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David Lamb: A Reporter Returns | The Next Generation | Doing Business in Vietnam
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David Lamb

Vietnam Now: A Reporter Returns

Vietnam was never part of the game plan. It is one of those places that just crept into my life, like a stranger come to call, and I had no aim of ever making it more than a stop in the road. But Vietnam's seasons drifted into years, nearly six of them in all, and one day when a bartender in Thailand saw me with a plane ticket in hand and asked where I was headed, I replied, "Home." "You mean the U.S.?" he asked. "No," I said. "Hanoi." That was the moment, I think, I realized Indochina had captured the soul of another unwary suspect. Vietnam was no longer just my mail drop. It was where I thought of home as being and it seemed odd that I could feel so at peace in a land I once disliked so intensely.

The Vietnam I experienced was really two different countries and neither had much to do with the other. The first was the Vietnam of the American War, as the Vietnamese call it, which I covered for United Press International in the late 1960s. It was the Vietnam of body counts and illusionary lights at the end of the tunnel. It was a Vietnam that, I now realize, I understood shamefully little about. I encountered Vietnamese people but I did not make Vietnamese friends. I joined homesick GIs singing "Danny Boy" and "I Left My Heart in San Francisco." But I never read a line of Vietnamese poetry or knew what songs the Vietnamese sang when they were melancholy. I left that Vietnam and cared not if I ever saw the wretched country again. I got on with my life.

The other Vietnam is the one that wove the spell and teased me with the ghosts of a bygone Indochina, the one that will forever stir memories of quiet nights dripping with humidity, of golden rice paddies stretching to the mountains, and of an industrious people who have survived, and in some cases even prospered, against all odds. This is the post-war Vietnam, where for the first time in more than a hundred years a generation has grown into adulthood not knowing foreign domination or the sound of battle. It is a country that, for me, was born in 1997 when I moved to Hanoi, to open the Los Angeles Times first peacetime bureau in Vietnam. I stayed four years, far longer than I had intended, and during all that time I found that nothing was quite as I had expected it to be.

So my return to Vietnam was not so much the rediscovery of a county as the discovery of one. Many of my new friends were former North Vietnamese soldiers. Some of the people who welcomed me into their homes had lost two or three sons fighting the Americans. Not once was I received with anything less than graciousness. I met writers and teachers and students and laborers and entrepreneurs. Everywhere I went, the energy and optimism of the post-war generation were palpable.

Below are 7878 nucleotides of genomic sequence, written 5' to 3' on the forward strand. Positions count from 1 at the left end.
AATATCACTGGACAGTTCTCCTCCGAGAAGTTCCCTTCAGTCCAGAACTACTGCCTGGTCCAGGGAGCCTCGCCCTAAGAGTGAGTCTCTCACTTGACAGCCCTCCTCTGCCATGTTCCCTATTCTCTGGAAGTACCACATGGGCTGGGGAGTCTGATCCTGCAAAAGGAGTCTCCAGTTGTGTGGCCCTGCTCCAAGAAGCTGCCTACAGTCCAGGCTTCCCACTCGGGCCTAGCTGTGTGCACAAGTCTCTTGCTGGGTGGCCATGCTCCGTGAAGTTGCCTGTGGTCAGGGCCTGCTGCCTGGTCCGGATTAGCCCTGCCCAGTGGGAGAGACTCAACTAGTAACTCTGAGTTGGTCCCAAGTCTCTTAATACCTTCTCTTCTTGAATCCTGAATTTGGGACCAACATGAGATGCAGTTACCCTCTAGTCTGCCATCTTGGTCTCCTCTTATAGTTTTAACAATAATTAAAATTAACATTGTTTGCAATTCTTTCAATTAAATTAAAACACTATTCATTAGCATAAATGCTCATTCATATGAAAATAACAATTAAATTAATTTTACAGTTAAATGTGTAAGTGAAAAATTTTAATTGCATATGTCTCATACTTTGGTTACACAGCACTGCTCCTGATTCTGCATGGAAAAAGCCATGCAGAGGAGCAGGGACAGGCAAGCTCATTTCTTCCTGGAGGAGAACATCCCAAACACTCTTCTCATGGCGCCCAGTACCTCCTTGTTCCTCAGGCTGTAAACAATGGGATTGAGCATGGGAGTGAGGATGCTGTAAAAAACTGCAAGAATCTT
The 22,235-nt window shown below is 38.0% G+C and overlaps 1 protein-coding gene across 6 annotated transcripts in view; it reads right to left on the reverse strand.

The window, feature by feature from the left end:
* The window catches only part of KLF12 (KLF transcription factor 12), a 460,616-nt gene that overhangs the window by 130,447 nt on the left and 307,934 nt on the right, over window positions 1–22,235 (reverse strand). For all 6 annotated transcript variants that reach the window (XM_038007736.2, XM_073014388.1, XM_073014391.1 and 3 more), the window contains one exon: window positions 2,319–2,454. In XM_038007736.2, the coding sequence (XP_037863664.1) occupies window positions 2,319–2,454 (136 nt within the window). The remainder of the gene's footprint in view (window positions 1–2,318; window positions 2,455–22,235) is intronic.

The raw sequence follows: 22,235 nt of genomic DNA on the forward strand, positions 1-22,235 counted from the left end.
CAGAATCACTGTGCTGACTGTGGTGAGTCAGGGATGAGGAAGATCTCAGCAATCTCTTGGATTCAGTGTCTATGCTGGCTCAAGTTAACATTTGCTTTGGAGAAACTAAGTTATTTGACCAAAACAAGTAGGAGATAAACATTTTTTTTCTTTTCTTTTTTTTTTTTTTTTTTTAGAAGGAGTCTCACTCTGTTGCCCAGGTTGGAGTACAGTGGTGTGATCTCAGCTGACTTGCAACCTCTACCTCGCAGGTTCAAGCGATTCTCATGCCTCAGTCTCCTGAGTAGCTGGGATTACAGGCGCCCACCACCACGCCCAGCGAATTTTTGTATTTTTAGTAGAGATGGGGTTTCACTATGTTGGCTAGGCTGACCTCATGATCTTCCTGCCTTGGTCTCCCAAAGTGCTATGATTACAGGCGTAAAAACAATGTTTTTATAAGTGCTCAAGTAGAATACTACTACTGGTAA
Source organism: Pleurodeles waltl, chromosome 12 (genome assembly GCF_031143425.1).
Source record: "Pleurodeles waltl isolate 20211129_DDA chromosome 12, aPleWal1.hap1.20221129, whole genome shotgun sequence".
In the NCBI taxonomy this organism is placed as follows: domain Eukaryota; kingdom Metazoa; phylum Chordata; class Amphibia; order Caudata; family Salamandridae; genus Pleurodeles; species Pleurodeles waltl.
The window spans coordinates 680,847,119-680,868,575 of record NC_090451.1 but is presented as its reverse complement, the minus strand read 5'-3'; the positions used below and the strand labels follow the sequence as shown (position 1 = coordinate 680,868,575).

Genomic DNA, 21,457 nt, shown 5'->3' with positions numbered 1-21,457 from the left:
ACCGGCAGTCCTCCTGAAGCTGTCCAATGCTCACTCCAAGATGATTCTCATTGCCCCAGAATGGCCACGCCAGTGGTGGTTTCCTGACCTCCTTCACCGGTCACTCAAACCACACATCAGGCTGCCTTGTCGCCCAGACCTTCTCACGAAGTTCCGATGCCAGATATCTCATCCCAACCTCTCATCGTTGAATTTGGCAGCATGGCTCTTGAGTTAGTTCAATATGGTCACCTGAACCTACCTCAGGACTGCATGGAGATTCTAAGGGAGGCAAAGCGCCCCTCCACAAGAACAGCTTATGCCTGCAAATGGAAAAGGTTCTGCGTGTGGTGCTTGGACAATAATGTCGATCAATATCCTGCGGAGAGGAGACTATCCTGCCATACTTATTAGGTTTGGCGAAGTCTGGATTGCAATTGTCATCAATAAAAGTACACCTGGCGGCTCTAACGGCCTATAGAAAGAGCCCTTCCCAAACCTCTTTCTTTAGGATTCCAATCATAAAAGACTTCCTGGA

Vietnam, with a population of 80 million, is the world's twelfth most populous country. Sixty percent of the Vietnamese were born after the last Americans went home in 1975. In spite of rather than because of communism, their standard of living has risen dramatically in the past decade, but, given Vietnam's great natural resources and its clever, persevering work force, I know of no other country where the gap between potential and performance is so great. Vietnam remains one of the world's poorest countries. The majority of its people get by on the equivalent of a dollar a day. Most, in the countryside, which holds 80 percent of the population, have never been in a bank, seen an escalator or had access to a flush toilet. It was surprising they didn't complain more. Perhaps the silence of stoicism was the offspring of long struggle and suffering.

The Vietnamese taught me many things: about patience, the value of forgiveness, the strength of community and family. General William Westmoreland was asked in 1966 about the enormous losses North Vietnam was enduring: "Oh yes," he replied, "but you must understand that they are Asians, and they don't really think about death the way we do. They accept it very fatalistically." That is not what I found to be true at all. But his response did strike a universal chord of truth: Understanding no culture but one's own leads down a dangerous path. As far as I could tell, America's military leadership never had the vaguest idea who the Vietnamese of the North were, what motivated them or what the limits of their endurance were. So what? we said; the Vietnamese were inconsequential except for the niche they had claimed in our wartime history.

A reader of The Los Angeles Times asked me to suggest some books on Vietnam worth reading. I offered three -- books about the society and culture and history written from the Vietnamese perspective. She went to a university bookshop in New York City and was surprised not to find a single book on Vietnam in any of the likely sections. She asked the clerk why the store didn't carry Vietnam titles. "Oh, we do, lots of them," the clerk replied. "They're under American history."

We claimed the history and the pain of the war as ours exclusively. The Vietnam Veterans Memorial wall became the symbol of all we had lost. We returned to it time and again, to reflect, to mourn, to heal. The names chiseled into the black granite were the story of the war. But surely there was more to it than that. Surely one haunting question remained to be asked: What happened on the other side of the wall?

Vietnam Now: A Reporter Returns is published by Public Affairs, New York, and is available in bookstores nationwide.